Women have made significant contributions to the RCMP over the years serving as wives, public servants, civilian members and as regular members.
As early as the 1890s the Force employed females as matrons and gaolers to deal with female offenders and as part of the escort when female prisoners were moved from one place to another.
In the early 1900s women filled positions such as fingerprint technicians and lab technicians. Dr. Francis McGill, often referred to as the “First Woman Mountie” was the Force’s first Honourary Surgeon appointed in 1946, but she had been the director of the Saskatchewan lab from 1922 to 1942 and associated with the Force for many years in the fields of medical science, forensic medicine and pathology.
On May 23, 1974 RCMP Commissioner M.J. Nadon made an announcement that the RCMP would begin accepting applications from woman for regular police duties. This announcement opened up positions in areas which had previously been reserved for males. The first troop of 32 female regular members was Troop 17. Their engagements took place from locations across the country and they arrived at Depot, Regina, on September 18 and 19, 1974, to commence training. This first all female troop graduated from Depot on March 3, 1975.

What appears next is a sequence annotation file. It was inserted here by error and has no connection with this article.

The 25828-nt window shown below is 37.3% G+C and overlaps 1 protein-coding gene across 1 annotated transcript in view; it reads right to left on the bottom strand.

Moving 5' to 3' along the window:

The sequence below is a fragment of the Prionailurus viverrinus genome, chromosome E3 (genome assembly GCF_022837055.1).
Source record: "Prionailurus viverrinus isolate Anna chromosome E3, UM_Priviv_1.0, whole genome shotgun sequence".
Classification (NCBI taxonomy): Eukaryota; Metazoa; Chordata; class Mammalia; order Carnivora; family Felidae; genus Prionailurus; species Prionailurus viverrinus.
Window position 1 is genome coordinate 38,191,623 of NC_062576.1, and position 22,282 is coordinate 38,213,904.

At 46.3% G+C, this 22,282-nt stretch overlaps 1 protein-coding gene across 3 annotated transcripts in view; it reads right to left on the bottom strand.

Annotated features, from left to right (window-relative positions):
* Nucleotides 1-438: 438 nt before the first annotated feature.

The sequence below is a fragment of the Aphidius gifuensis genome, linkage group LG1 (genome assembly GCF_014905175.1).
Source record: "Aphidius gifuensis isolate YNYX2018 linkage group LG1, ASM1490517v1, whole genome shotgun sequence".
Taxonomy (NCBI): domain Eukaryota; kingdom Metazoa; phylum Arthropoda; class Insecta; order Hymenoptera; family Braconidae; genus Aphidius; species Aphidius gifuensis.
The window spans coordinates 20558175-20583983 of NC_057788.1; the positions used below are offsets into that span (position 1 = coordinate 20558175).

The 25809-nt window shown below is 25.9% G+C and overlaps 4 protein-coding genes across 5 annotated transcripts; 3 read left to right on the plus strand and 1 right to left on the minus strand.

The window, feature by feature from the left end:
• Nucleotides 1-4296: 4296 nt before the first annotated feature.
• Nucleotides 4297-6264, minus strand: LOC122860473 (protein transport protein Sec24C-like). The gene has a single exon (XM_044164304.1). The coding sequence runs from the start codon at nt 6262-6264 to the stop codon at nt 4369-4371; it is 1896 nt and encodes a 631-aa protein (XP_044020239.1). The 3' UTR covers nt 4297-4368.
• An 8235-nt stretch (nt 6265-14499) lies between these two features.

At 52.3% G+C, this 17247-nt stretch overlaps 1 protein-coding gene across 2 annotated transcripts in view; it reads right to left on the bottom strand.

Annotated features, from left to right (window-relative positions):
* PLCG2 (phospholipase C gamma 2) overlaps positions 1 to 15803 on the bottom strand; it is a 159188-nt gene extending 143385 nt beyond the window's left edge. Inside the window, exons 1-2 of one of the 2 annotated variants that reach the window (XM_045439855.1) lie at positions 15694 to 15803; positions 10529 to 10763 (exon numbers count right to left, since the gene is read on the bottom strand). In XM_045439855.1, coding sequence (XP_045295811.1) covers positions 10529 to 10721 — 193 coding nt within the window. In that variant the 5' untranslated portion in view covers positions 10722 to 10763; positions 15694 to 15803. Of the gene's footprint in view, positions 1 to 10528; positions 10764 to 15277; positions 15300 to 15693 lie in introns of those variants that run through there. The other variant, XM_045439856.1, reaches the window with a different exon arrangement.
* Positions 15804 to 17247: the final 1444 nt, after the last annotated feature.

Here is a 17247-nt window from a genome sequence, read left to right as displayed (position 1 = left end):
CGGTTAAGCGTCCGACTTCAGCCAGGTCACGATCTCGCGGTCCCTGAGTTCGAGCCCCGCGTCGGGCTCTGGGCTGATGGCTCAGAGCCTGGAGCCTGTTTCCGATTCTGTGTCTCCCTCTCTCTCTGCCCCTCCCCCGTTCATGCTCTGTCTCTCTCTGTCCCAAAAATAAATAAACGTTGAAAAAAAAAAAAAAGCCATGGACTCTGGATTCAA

Since 1975 women have made considerable progress. For example, in 1981 the first female was promoted to corporal and the first females served on the Musical Ride; in 1987, the first female served in a foreign post; in 1990, the first female was appointed detachment commander; in 1992, the first female officers were commissioned; and in 1998 the first female Assistant Commissioner was appointed.
The following sources are suggested for further reading:
Joy Duncan. Red Serge Wives (Co-op Press Ltd., 1974)
James Mackenzie. Troop 17: The Making of Mounties (Calgary, Detselig Enterprises, 1992)